The Rational Paradigm of Non-Religious Morals

For christians who want to gain access to heaven in the afterlife, rational morals include the precept to give and to sacrifice more than to receive and to expect and to suffer more than to harm others.

For non-religious people the rational approach to morals is different. Without a rewarding and punishing god in the afterlife, it suffices to have a fair and just balance of giving and receiving. This can work as long as nobody takes more than what he gets.

I consider Epicurus’ principle of not harming and not being harmed as the most appropriate. Good and bad deeds do not have the same impact. An atrocious bad deed has often irreversible life long consequences for the victim. But I cannot think of any good deed with truly irreversible effects. Someone can save a person from drowning. But there is no guaranty that the saved person does no die in a car accident the next day. Therefore it is more important to avoid bad deeds.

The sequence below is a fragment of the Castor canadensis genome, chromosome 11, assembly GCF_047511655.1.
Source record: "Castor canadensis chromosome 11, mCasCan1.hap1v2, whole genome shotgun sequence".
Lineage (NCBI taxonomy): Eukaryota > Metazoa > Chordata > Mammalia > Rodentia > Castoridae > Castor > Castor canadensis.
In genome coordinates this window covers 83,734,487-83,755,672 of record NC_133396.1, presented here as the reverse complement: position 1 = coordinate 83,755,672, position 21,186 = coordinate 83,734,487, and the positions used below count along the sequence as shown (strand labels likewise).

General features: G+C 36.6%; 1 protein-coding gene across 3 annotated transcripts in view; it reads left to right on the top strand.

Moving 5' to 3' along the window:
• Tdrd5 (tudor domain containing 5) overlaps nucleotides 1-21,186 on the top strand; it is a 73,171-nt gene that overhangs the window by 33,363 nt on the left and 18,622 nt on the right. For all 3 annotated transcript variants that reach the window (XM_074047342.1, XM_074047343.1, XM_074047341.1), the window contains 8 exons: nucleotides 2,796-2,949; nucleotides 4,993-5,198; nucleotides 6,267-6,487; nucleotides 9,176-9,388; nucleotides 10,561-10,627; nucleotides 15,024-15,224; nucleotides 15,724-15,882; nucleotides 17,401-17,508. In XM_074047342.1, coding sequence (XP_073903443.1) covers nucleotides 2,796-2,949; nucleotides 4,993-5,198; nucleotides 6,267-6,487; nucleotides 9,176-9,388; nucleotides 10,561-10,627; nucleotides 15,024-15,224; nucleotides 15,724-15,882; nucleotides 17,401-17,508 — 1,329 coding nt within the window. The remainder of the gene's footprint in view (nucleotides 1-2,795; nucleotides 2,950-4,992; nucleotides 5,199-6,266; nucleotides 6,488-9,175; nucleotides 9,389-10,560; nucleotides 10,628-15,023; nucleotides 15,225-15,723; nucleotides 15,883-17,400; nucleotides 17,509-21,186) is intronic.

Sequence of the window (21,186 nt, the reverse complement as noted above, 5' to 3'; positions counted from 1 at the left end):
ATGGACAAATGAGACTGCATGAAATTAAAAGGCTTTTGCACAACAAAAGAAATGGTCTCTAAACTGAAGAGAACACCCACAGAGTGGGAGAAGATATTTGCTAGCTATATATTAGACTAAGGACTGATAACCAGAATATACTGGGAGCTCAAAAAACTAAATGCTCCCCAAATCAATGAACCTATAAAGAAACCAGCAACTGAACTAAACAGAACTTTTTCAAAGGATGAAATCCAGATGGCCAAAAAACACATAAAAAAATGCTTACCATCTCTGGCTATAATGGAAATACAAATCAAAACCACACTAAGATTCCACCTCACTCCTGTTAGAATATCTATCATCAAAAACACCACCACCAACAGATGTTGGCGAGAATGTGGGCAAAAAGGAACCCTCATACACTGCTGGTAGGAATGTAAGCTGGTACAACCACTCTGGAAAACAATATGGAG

Suitable for non-religious morals is the tit-for-tat strategy. When everybody starts with cooperation and reciprocates cooperation, the system can work.

For me personally such morals suffice to consider myself as a decent person and to feel good about myself. I have the impression that some non-religious people overreact to christian accusations of being immoral by competing to be more moral than the christians.

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